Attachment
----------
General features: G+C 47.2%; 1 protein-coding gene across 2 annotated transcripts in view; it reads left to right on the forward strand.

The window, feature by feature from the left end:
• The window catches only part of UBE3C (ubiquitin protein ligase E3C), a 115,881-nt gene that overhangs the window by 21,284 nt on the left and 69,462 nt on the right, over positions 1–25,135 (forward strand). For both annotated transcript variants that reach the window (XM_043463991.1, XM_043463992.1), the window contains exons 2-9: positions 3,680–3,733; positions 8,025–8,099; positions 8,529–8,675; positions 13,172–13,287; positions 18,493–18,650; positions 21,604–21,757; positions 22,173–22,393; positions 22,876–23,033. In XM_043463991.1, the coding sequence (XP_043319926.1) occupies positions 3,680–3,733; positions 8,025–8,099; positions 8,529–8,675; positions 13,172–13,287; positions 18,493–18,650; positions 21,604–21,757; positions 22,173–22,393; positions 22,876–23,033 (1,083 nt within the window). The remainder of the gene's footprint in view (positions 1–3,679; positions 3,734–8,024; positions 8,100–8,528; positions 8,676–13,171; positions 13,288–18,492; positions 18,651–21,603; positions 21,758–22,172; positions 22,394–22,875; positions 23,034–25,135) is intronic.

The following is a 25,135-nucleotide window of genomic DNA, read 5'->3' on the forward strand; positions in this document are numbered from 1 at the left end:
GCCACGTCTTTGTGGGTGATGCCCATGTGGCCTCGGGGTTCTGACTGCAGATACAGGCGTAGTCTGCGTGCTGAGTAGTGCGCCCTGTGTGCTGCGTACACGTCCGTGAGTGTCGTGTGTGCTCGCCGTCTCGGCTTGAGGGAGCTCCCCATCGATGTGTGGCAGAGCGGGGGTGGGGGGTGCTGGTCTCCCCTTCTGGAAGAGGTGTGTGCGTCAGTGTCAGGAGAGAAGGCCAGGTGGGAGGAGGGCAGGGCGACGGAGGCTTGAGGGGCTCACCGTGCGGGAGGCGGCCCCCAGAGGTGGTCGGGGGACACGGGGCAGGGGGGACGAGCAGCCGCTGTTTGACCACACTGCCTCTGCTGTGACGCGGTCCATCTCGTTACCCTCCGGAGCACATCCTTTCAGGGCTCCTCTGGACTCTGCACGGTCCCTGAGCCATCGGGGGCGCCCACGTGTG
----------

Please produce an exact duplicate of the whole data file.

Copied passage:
General features: G+C 47.2%; 1 protein-coding gene across 2 annotated transcripts in view; it reads left to right on the forward strand.

The window, feature by feature from the left end:
• The window catches only part of UBE3C (ubiquitin protein ligase E3C), a 115,881-nt gene that overhangs the window by 21,284 nt on the left and 69,462 nt on the right, over positions 1–25,135 (forward strand). For both annotated transcript variants that reach the window (XM_043463991.1, XM_043463992.1), the window contains exons 2-9: positions 3,680–3,733; positions 8,025–8,099; positions 8,529–8,675; positions 13,172–13,287; positions 18,493–18,650; positions 21,604–21,757; positions 22,173–22,393; positions 22,876–23,033. In XM_043463991.1, the coding sequence (XP_043319926.1) occupies positions 3,680–3,733; positions 8,025–8,099; positions 8,529–8,675; positions 13,172–13,287; positions 18,493–18,650; positions 21,604–21,757; positions 22,173–22,393; positions 22,876–23,033 (1,083 nt within the window). The remainder of the gene's footprint in view (positions 1–3,679; positions 3,734–8,024; positions 8,100–8,528; positions 8,676–13,171; positions 13,288–18,492; positions 18,651–21,603; positions 21,758–22,172; positions 22,394–22,875; positions 23,034–25,135) is intronic.

The following is a 25,135-nucleotide window of genomic DNA, read 5'->3' on the forward strand; positions in this document are numbered from 1 at the left end:
GCCACGTCTTTGTGGGTGATGCCCATGTGGCCTCGGGGTTCTGACTGCAGATACAGGCGTAGTCTGCGTGCTGAGTAGTGCGCCCTGTGTGCTGCGTACACGTCCGTGAGTGTCGTGTGTGCTCGCCGTCTCGGCTTGAGGGAGCTCCCCATCGATGTGTGGCAGAGCGGGGGTGGGGGGTGCTGGTCTCCCCTTCTGGAAGAGGTGTGTGCGTCAGTGTCAGGAGAGAAGGCCAGGTGGGAGGAGGGCAGGGCGACGGAGGCTTGAGGGGCTCACCGTGCGGGAGGCGGCCCCCAGAGGTGGTCGGGGGACACGGGGCAGGGGGGACGAGCAGCCGCTGTTTGACCACACTGCCTCTGCTGTGACGCGGTCCATCTCGTTACCCTCCGGAGCACATCCTTTCAGGGCTCCTCTGGACTCTGCACGGTCCCTGAGCCATCGGGGGCGCCCACGTGTG